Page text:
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Top-of-the-world ski experiences


SINGAPORE, 21 October 2022: Luxury travel operator Scott Dunn, who has specialised in ski holidays for over three decades, is pitching to residents in Asia who yearn for a wintery escape to stunning snow-capped mountain ranges.

It sells winter holiday and ski packages to the world’s most sumptuous ski destinations, dishing up perfect powdery snow conditions and awe-inspiring landscapes.

Scott Dunn has just been named Best Specialist Tour Operator in Condé Nast Traveller’s annual Readers’ Choice Awards for an incredible 10th year in a row.

Whether you’re a beginner to the world of snow sports or an avid skier ready to put your skills to the test, Scott Dunn’s seasoned travel experts recommend top-of-the-world ski experiences.

Winter festivals in Hokkaido

Hokkaido, Japan, has long been synonymous with a picture-perfect winter wonderland, and it’s no wonder. In the famed ‘Powder Triangle’ of Niseko, Rusutsu and Furano, ski enthusiasts will be pleased to find metres-deep, dry powder, one that’s often dubbed magical by skiers of every level. The snow in the region is famed for its silky feel: For veteran skiers, that makes it easier to gain speed and turn, while ski novices will appreciate the softness of the powder, which can help cushion any potential bumps or falls.

The region also hosts numerous winter snow festivals. The Sapporo Yuki Matsuri is an event that draws millions of visitors from Japan and around the world to Sapporo each year and features incredible snow and ice sculptures, snow rides and other attractions, all with a wonderfully convivial atmosphere.

Asahikawa Fuyu Matsuri holds a Guinness World Record for the world’s largest snow sculpture. 
Otaru Yuki Akari no Michi transforms the charming harbour city of Otaru with dozens of snow lanterns, candles and lights scattered about the canals, and the Lake Shikaribetsu Kotan, where a man-made village wrought of snow and ice appears, replete with igloo lodges, bars, and an open-air onsen bath.

Italian Dolomites

The UNESCO-listed peaks of the mighty Dolomites offer some of the most beautiful settings for those who enjoy cross-country skiing, excursions with mountain guides, snowshoeing, ice climbing or simply sledging. It’s also the best place to experience the Dolomite Superski, a carousel of 12 interconnected ski resorts with 1,200 km of prepared pistes, all set against some of the world’s most beautiful backdrops. The spectacular Dolomite mountains also hide a trove of off-piste wonders that can scarcely be found elsewhere.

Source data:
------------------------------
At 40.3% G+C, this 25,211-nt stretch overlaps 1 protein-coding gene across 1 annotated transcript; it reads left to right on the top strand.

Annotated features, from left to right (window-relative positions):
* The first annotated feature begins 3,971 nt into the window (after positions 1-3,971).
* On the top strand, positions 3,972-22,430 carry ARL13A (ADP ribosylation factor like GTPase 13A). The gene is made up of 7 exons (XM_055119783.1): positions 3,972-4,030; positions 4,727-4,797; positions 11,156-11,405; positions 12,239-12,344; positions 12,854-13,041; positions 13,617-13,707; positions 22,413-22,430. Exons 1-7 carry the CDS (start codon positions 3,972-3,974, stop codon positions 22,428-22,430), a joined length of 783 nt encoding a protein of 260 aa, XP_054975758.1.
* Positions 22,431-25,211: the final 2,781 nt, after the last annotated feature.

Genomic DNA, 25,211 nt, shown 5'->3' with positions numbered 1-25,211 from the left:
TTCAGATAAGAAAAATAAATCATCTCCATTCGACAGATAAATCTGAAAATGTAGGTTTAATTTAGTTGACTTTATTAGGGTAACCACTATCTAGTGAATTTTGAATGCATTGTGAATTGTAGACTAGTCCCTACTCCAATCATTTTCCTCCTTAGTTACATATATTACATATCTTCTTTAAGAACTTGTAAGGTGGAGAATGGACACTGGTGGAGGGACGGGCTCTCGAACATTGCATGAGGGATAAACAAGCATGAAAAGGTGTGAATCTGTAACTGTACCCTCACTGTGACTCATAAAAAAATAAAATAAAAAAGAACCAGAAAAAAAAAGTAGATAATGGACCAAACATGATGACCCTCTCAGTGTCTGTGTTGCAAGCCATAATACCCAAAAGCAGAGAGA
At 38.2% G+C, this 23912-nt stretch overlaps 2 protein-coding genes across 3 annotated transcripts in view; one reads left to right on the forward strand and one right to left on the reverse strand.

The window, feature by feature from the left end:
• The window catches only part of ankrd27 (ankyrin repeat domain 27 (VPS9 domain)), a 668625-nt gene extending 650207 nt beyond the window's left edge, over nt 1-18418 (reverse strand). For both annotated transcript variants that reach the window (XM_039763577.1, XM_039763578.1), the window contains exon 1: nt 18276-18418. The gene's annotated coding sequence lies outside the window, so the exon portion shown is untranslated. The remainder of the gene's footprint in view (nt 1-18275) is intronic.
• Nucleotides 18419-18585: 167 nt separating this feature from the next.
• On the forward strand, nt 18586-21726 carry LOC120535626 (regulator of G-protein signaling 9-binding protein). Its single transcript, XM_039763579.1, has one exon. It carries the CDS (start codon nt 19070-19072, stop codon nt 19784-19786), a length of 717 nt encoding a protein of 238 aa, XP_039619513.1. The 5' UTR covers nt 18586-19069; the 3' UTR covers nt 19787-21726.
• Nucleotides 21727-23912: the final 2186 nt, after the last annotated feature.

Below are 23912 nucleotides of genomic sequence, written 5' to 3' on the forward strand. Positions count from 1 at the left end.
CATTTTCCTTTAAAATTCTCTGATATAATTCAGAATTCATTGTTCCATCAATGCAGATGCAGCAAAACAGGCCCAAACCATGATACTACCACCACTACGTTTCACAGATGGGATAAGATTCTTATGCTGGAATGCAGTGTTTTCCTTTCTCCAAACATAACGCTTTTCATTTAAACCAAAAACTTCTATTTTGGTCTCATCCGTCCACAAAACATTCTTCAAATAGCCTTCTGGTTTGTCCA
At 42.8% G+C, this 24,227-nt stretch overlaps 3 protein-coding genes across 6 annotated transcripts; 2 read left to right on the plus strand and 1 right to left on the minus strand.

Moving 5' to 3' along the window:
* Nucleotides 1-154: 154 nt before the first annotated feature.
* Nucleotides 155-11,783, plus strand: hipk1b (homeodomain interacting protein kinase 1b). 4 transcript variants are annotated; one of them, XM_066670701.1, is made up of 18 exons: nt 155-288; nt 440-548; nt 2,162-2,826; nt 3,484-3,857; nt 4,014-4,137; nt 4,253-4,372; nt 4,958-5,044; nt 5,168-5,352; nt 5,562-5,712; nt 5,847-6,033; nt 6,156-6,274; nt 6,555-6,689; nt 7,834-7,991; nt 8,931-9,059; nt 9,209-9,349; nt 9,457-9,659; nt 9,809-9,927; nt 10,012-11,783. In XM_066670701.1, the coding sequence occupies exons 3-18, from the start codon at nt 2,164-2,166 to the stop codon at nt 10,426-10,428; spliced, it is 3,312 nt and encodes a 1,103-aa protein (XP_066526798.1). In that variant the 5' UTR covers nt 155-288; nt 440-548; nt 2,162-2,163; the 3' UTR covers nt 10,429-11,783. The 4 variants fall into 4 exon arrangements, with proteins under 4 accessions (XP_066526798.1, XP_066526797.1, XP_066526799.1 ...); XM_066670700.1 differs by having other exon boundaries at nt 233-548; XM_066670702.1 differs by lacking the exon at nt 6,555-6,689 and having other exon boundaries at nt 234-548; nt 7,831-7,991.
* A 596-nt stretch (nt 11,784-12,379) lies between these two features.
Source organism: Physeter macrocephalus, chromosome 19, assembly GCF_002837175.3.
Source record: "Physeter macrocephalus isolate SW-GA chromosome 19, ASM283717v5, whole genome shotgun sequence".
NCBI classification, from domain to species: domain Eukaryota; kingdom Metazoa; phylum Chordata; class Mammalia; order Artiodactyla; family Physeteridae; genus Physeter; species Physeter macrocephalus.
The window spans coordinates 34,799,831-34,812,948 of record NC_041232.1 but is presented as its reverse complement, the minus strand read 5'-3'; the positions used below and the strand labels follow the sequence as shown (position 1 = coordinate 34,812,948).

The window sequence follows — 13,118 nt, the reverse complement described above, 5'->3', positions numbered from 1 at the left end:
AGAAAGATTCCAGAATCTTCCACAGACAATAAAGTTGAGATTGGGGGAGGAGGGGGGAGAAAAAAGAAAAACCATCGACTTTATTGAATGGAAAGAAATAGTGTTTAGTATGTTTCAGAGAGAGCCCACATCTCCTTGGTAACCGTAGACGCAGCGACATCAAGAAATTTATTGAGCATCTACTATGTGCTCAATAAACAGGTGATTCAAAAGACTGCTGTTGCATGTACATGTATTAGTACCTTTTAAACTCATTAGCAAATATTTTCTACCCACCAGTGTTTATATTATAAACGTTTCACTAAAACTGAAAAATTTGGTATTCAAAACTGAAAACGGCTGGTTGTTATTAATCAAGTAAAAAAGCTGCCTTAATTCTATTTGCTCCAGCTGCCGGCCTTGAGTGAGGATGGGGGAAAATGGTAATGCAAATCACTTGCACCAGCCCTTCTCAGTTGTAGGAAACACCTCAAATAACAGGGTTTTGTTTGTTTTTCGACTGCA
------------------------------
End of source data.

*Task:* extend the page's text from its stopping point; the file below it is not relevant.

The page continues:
Enjoy the breathtaking natural beauty of the Dolomites by staying in remote lodges called rifugios — which range from simple mountain cabins to more elaborate lodges — scattered around the region. Each rifugio offers different experiences and unique scenic views depending on each location. Some, for example, require cable cars for access: the higher and more remote the rifugio, the more amazing the views will be. At these rifugios you’ll find hearty offerings like dumplings and ragù, along with a steaming cup of espresso — the perfect bookend between ski runs.

For those looking for a more fixed base to ski out of, there’s the family-run Rosa Alpina, which is nestled in the charming village of San Cassiano. The property is also home to the renowned restaurant St Hubertus, the famed 3-Michelin star restaurant. Families and those travelling in larger groups will adore Chalet Zeno — a part of the Rosa Alpina — a stylish chalet apartment that comfortably sleeps up to seven, and overlooks the village of San Cassiano and the majestic Dolomite mountains.